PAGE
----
TLDR: email me at josh at joshbeckman.org
To better open my experience and privilege as a resource for others, I wanted to take some time to explicitly write down the ways I’m available to help folks on the internet that I don’t already know. This is an initial list that will probably grow, shrink, and change over time. This post and some of the wording in it was heavily inspired by Will Larson’s post on the same topic.
I generally prefer email as a medium for these communications, especially in our initial conversation(s). So if you tweet at me or send a LinkedIn message, don’t expect a [quick] reply.
Note that I am a self-taught, white, straight, cis-gender man without a disability. I will try to:
- Not give advice on things I haven’t directly experienced
- Not generalize my experiences
- Be explicit about when my privilege has helped me and may not help others with different circumstances
That said, ways I’m available to help anyone:
- Answer direct question about topics I know about. I really try to answer every concise question I get over email. The more specific, the easier it will be to get an answer for you. If you write a two to four paragraph email with a clear question, I will try to answer it in a timely fashion. Topics that I can answer about quickly are generally anything I’ve written or presented about or worked on. Reach out to me at josh[at]joshbeckman.org.
Ways I’m available to help BIPOC and women in tech:
- Interview advice and practice. I’ve interviewed many people at early- and mid-stage startups for years, so I can help you in situations like that. I am very happy to help practice interviews with you or give you advice on how to best approach different interview structures or scenarios.
- Mid-career job advice. After your first tech position, you really start getting a handle on how wide the world of tech can be. I’m eager to help people figure out the differences in those multiple paths and can share my own experience as a data point to inform your own.
- Startup tech evaluations. Many times people in tech are presented with existing or proposed towers of technical debt when they join a company. I am happy to help evaluate the soundness of those environments or decisions, in a limited capacity.
- Review blog posts or talk proposals. I want to see more writing from everyone in tech, but would be happiest to see those from BIPOC. Any help I can give in bringing your voice to the fore I will give. I’m not the best proofreader, but can help shape ideas and identify those that would be most interesting to others.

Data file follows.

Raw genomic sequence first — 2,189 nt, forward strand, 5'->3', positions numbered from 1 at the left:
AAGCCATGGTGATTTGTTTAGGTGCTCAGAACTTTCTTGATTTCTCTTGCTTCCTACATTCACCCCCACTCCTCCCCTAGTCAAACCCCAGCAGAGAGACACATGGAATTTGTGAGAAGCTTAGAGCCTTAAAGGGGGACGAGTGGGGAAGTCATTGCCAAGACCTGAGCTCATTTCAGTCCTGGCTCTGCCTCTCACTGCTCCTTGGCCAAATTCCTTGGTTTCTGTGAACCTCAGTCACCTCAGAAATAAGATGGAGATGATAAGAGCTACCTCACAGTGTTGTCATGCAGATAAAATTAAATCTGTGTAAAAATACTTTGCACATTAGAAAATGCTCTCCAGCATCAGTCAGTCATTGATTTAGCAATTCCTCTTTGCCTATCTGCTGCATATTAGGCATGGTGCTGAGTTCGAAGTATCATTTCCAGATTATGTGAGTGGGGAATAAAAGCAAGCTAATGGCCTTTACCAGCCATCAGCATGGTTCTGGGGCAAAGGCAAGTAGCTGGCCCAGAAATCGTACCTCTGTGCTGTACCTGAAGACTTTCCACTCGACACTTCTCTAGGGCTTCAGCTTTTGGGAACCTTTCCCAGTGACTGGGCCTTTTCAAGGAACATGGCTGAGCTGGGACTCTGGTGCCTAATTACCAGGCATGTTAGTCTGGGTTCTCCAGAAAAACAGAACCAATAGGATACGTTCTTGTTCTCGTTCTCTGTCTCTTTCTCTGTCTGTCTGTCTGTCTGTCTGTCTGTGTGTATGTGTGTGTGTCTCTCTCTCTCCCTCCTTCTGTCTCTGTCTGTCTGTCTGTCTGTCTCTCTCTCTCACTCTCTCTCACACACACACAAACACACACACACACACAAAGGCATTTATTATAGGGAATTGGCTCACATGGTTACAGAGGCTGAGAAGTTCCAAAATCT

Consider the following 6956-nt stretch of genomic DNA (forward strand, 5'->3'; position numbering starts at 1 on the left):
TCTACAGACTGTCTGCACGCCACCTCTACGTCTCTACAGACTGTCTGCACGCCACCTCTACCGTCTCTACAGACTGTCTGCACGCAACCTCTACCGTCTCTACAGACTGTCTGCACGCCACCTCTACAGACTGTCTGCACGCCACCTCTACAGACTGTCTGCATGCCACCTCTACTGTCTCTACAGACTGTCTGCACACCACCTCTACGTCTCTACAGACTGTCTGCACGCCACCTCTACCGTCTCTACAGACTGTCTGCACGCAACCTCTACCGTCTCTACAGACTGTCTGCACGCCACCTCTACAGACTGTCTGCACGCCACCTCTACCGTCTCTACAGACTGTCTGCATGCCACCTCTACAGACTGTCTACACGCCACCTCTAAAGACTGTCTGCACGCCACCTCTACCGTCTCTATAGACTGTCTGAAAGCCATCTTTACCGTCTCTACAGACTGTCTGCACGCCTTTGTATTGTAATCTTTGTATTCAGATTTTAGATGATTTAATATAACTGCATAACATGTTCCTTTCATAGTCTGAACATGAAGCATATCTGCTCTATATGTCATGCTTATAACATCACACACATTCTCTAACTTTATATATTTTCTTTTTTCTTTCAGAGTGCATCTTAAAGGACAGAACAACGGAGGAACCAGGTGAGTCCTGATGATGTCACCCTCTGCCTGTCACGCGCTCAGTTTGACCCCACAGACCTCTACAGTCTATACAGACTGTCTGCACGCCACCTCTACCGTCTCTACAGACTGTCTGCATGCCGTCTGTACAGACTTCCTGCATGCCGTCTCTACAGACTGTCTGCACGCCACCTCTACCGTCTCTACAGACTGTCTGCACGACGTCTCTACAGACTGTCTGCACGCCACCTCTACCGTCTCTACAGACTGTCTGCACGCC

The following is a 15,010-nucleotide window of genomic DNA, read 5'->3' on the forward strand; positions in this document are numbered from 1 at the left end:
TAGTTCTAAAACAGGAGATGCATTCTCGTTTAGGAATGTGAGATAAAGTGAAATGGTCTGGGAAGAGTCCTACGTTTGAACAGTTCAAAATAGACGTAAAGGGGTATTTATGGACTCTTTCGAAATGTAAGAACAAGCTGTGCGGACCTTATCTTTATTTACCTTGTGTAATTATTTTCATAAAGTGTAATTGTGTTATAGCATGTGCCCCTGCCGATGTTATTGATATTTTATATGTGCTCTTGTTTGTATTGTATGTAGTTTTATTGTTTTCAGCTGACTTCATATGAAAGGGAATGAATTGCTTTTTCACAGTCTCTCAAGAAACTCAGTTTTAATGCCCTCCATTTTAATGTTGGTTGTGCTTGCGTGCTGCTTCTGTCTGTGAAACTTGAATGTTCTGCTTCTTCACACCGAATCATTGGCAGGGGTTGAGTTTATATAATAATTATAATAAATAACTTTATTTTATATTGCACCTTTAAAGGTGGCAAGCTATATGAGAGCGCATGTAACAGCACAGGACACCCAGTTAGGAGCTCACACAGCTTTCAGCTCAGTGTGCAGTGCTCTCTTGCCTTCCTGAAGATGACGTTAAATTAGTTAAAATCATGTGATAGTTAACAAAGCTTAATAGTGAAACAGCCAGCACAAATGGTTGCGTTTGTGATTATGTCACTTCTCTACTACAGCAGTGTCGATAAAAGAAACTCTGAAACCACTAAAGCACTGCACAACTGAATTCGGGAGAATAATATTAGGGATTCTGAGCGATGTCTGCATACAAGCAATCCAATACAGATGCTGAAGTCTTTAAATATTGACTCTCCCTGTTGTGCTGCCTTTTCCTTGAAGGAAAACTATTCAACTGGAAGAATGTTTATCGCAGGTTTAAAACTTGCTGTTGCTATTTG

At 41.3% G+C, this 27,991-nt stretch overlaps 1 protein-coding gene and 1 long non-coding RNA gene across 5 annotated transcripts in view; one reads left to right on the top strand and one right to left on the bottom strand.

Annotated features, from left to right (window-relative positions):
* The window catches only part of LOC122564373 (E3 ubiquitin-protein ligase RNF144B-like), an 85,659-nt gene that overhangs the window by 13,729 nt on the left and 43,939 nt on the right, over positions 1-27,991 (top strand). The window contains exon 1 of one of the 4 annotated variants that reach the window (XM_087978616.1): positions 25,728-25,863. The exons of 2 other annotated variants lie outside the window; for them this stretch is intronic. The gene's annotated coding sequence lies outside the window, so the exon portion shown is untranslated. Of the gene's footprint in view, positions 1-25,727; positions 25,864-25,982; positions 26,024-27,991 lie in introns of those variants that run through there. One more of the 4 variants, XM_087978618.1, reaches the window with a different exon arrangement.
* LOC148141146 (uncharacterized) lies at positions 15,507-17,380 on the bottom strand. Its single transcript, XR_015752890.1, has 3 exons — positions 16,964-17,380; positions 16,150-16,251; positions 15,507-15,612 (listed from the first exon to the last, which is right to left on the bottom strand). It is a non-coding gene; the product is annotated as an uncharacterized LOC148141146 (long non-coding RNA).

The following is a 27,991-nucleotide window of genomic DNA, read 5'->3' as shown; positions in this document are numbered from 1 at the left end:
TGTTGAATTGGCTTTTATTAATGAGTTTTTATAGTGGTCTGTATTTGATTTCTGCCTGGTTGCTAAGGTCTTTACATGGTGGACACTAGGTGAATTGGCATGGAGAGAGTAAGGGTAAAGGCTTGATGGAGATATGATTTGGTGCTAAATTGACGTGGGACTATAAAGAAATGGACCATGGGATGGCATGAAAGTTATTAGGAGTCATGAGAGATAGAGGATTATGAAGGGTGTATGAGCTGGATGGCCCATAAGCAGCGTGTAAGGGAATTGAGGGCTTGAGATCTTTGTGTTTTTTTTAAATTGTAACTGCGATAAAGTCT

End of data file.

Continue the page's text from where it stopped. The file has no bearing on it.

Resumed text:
Some things I’m not a good resource for:
- Getting your first job in tech. My own career path into and through tech was not traditional (or, I think, replicable). I also don’t have the best grasp on the environments many bootcamps provide, so I will leave the advice for first jobs to those just leaving their first job. Go find those people!
- Getting hired at Big Tech companies. Until recently, I’ve only ever worked for small to mid-size startups, where I was able to control the vast majority of the hiring process, so I don’t have any advice that you couldn’t discover yourself through Google searches.
- Referrals that are unlikely to get serious consideration. This may be the wrong stance, but I only refer people of make an introduction if I am exceedingly confident that both parties will strongly engage. That usually means I won’t do it, and I save my sponsorship efforts for those individuals I already know.
- Connecting with you on LinkedIn. I prefer having my LinkedIn profile represent my actual network. This is so when people ask me for introductions, I genuinely know the people they’re asking about. To that end, I generally don’t accept connection requests from people I haven’t met in person, or haven’t talked to extensively through email.
These lists aren’t comprehensive, but I hope by being explicit about what I’m available to do then folks will feel more comfortable reaching out, For anything that isn’t covered, writing a concise email to inquire is the best route!